A coda came two days later with news reports that the president of the Seneca Nation of Indians is reaching out to ECHDC to see how to coordinate the Seneca Gaming Corporation’s plans for expanding its Michigan Street casino. Jordan Levy, who chairs the board of ECHDC, serves on the board of the Seneca Gaming Corporation. According to its own records, the Seneca-affiliated casino corporation’s Buffalo operation draws its clientele from within 15 miles of the intersection of Michigan Street and South Park.
A few years ago, Erie County and local citizens sued the Bush administration to stop the Seneca Gaming Corporation from building a casino off Seneca reservation territory, arguing that while the Senecas have every right to build whatever they want on their own territory, it’s not only illegal but economically destructive to locate a sovereign nation’s tax-exempt entertainment enterprise—whose goal is to keep visitors inside its walls, spending money on Seneca-owned products and services—in a marketplace where locally owned, tax-paying businesses have to follow normal business rules. The current Erie County executive removed Erie County from that lawsuit. The Obama administration has been silent. The Seneca Gaming Corporation continues to compete with locally owned businesses and entertainment venues for local disposable dollars.
Welcome to the world of “economic development” in Upstate New York, where the state’s agencies will spend over $8 billion of taxpayer money in various direct subsidies, tax abatements, and project-specific infrastructure investments so that politically connected bankers, construction management firms, real estate developers, engineers, architects, and others will keep this system going.
Do note that the system has produced the following results: a drop in population to 1.1 million, which is below the region’s 1974 peak of 1.4 million, with a continued decline expected to continue at least until 2030. Meanwhile, because of direct and indirect subsidies for what is termed “development,” 76 percent more land in the Buffalo Niagara metro area is being used than in the 1970s, even as the population of the urban core has dropped from more than 400,000 to less than 280,000. As Rolf Pendall of Cornell University and the Brookings Institution noted, Buffalo and all other Upstate New York metros has experienced “sprawl without growth.”
Will Cuomo change any of this?
The “economic development” entities that taxpayers fund, directly and indirectly, are allegedly busy at work in the public interest, tasked to help bring new economic activity to aggrieved and challenged parts of New York State. Many observers question their efficacy. This past August, another report on the dysfunction of local industrial development agencies (IDAs) showed how public funds result in lower local tax revenues and fewer rather than more jobs. The Coalition for Economic Justice and its partners are now engaged in a broad campaign to help elected officials in Albany, and taxpayers, understand that the current system rewards insiders but doesn’t increase net employment or return any net positive on the public’s investment. But when Buffalo Assemblyman Sam Hoyt and his colleagues broached the prospect of public accountability, the blowback was intense: Construction unions joined with the financiers and developers who love the status quo to protest any enforcement of standards.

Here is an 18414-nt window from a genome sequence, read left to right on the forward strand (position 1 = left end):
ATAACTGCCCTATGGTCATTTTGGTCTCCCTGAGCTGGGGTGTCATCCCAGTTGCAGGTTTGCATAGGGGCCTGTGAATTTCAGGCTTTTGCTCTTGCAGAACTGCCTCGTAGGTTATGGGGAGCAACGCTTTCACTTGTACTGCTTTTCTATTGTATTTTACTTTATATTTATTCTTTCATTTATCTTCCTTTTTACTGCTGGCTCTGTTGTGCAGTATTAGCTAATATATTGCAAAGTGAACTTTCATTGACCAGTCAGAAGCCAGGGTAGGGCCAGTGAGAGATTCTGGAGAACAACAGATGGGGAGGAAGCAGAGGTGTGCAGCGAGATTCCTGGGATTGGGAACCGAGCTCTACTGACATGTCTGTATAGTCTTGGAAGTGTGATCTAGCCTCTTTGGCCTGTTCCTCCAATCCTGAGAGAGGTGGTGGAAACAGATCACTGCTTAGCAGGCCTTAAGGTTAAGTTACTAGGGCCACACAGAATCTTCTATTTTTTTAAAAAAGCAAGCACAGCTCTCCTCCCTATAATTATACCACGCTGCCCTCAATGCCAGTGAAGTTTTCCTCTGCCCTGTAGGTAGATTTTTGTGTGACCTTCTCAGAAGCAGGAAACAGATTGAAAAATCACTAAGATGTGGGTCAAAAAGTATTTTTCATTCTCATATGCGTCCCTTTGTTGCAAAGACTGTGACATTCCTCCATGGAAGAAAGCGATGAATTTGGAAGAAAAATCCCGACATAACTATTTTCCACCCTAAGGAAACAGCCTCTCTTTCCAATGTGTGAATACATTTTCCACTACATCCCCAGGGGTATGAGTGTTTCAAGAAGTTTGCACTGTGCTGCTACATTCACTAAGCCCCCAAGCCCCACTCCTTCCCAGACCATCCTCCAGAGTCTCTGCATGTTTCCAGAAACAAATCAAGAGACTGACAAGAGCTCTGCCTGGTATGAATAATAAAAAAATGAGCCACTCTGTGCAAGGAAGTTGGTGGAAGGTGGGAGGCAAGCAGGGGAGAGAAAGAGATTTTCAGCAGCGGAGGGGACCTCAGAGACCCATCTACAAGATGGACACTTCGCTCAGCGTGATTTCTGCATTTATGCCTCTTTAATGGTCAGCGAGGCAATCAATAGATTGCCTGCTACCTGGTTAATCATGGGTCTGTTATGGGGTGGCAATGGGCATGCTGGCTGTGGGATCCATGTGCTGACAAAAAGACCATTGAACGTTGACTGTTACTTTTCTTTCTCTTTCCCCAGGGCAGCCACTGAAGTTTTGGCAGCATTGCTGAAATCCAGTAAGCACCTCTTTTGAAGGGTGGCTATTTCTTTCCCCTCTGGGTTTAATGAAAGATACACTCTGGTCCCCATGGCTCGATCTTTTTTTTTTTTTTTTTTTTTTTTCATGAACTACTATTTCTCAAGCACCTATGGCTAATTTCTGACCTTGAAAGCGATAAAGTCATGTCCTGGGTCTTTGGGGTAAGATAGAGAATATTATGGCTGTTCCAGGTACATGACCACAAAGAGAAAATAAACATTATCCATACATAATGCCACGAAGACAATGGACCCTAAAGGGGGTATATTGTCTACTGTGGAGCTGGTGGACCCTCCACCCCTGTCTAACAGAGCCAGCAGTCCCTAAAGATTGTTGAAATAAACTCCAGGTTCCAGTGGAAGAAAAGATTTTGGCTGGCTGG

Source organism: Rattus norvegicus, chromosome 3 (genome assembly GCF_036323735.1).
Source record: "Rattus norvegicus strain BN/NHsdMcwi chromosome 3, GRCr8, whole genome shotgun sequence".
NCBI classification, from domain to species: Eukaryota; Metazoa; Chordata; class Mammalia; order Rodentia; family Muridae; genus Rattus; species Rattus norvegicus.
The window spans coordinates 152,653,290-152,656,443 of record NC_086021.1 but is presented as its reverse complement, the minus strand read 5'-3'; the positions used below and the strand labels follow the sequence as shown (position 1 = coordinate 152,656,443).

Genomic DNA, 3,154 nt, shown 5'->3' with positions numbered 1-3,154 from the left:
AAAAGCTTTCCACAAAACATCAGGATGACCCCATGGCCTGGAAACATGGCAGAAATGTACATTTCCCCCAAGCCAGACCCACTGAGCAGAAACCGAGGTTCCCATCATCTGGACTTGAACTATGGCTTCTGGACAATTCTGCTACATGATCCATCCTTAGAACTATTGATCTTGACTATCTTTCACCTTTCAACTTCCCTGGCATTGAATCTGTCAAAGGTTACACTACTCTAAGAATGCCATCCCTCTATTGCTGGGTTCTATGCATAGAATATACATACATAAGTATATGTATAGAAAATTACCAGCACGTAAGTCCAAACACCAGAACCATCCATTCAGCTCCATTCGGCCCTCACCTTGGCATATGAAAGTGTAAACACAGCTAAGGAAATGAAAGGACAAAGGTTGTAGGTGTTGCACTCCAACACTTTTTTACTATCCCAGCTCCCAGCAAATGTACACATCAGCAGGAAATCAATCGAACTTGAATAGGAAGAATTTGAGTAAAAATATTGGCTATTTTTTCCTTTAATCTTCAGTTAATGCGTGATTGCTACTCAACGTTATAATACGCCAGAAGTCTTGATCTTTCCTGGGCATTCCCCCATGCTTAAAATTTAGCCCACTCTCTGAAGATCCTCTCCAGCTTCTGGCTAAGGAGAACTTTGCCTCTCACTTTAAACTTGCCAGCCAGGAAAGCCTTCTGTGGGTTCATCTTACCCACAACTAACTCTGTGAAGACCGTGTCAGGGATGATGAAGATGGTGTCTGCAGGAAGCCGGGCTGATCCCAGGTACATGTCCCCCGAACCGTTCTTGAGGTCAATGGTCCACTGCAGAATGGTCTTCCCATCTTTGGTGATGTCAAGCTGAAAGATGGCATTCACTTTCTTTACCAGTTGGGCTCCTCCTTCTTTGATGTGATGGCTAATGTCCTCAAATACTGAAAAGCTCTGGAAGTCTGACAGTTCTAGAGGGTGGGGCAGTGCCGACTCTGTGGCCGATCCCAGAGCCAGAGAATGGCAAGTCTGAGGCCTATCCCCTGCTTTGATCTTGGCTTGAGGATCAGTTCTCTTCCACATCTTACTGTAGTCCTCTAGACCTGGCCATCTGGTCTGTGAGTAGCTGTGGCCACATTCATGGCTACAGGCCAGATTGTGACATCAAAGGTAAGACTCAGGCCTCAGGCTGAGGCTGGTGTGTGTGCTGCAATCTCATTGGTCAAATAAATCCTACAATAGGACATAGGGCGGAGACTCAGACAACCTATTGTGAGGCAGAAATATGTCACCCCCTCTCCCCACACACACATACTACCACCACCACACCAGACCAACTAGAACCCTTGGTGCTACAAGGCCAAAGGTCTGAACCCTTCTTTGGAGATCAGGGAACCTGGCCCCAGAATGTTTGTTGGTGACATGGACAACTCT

Few elected to public office in New York State seem to want to change this system. Elected officials are generally intimidated by the rhetoric of what in Washington used to be known as the “loophole lobbyists.” The Fiscal Policy Institute, a labor-affiliated think tank in Albany, continues to provide the intellectual horsepower for the accountability movement through its reports and analyses—including its most recent piece on “job-creating” tax breaks and handouts that add $5.4 billion to the state’s deficit without creating public benefit. This institute produced a sensible and moderate agenda for economic policy in 2006, giving special attention to the problems of Upstate metros.
But the worm may have just turned.
The recent hubbub over the Erie Canal Harbor, plus public outrage over Erie County government’s refusal to adequately fund quality-of-life amenities including libraries and culturals, has sent a signal to local elected officials that irritation with the status quo has a certain anti-elitist energy that endures. The political energy of 2010 is not spent.
And there is some evidence that even the business elite in Buffalo may have just figured out that Empire State Development Corporation’s plans and the Erie County executive’s policies cause more burdens than they’re worth. While ECHDC’s leaders press ahead with their plans for replica canals and 725,000 square feet of new commercial space, the board of directors of Buffalo Place—which is the business-improvement district that serves the companies that own existing real estate downtown—succeeded in getting Mayor Byron Brown on board with a letter to HSBC, imploring the bank to stay inside HSBC Tower rather than let Empire State Development Corporation and ECHDC build the bank a new, taxpayer-subsidized office.
And the business community seems to have awakened to the price-tag of County Executive Chris Collins’s anti-stewardship policy. While Collins hoards the $74.5 Obama stimulus funds in a surplus that is over $88 million, he has shifted responsibility to local businesses and philanthropies to not only continue their customary support of the 19 theaters, several small art galleries, dance groups, and other arts groups, but to make up for the county support that he cut.
Meanwhile, ECHDC has already spent $5.1 million on a single consultant, a New York City architectural and engineering firm that designed the replica canals. Empire State Development Corporation has endorsed spending $51 million on building those replicas, on a path toward building out the plan that has not changed much, except in its phasing, since last summer.
At the moment, the “economic development” strategy of New York State consists of ignoring the crisis of the existing culturals, the existing libraries, and the existing landlords of downtown Buffalo; ignoring or not addressing the coming challenges to cross-border commerce; endorsing a policy of downsizing public employment at a time of anemic consumer demand; and adding to destinations for disposable income without adding to the region’s ability to produce income.
As soon as Governor-elect Cuomo takes office, the question becomes this: Will these be his policies too?
Bruce Fisher is visiting professor of economics and finance at Buffalo State College, where he directs the Center for Economic and Policy Studies.blog comments powered by Disqus